Younger black and Latino Californians are dying of COVID-19 at higher rates, data show

California
Workers wearing personal protective equipment perform drive-up COVID-19 testing at Mend Urgent Care testing site for the novel coronavirus at the Westfield Culver City on April 24, 2020, in Culver City. A nasopharyngeal swab test kit is used at this COVID-19 testing center to determine the viral load and virus count of a patient. (Kevin Winter / Getty Images)

Workers wearing personal protective equipment perform drive-up COVID-19 testing at Mend Urgent Care testing site for the novel coronavirus at the Westfield Culver City on April 24, 2020, in Culver City. A nasopharyngeal swab test kit is used at this COVID-19 testing center to determine the viral load and virus count of a patient. (Kevin Winter / Getty Images)

Black and Latino Californians ages 18 to 64 are dying more frequently of COVID-19 than their white and Asian counterparts relative to their share of the population, a Times analysis of state health department data shows.

Newly released figures on the grim toll of the novel coronavirus show once again profound disparities in people’s odds of survival that fall along racial and ethnic lines. In this case, the data also belie the conventional wisdom that old age is the primary risk factor for death.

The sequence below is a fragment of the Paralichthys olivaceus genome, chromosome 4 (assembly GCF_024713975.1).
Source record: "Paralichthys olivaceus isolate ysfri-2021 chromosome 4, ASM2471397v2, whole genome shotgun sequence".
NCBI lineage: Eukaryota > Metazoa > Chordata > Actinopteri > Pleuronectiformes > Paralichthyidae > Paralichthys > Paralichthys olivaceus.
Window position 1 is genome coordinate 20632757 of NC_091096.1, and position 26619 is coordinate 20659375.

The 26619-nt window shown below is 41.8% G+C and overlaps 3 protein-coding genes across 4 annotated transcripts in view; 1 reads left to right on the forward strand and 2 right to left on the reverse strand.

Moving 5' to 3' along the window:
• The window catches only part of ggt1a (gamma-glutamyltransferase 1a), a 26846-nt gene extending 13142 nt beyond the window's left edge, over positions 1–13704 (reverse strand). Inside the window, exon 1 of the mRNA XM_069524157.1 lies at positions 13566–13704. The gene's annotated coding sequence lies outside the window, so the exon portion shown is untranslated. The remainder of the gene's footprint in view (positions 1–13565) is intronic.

When accounting for each group’s share of the population, black and Latino patients under the age of 65 had higher rates of fatality than even older blacks and Latinos — although people over 65 still make up the overwhelming majority of COVID-19 deaths. The trend is particularly noticeable among those age 18 to 49, The Times analysis found.

Preliminary racial data released by health officials in California and L.A. County earlier this month suggested Latinos were not facing any higher rate of infection or death from the virus. But experts warned that those findings were likely skewed by the fact that Latinos, California’s largest ethnic group, are typically younger than other demographics. Experts predicted that higher rates would emerge once more complete data came out.

Read the full story at LATimes.com.

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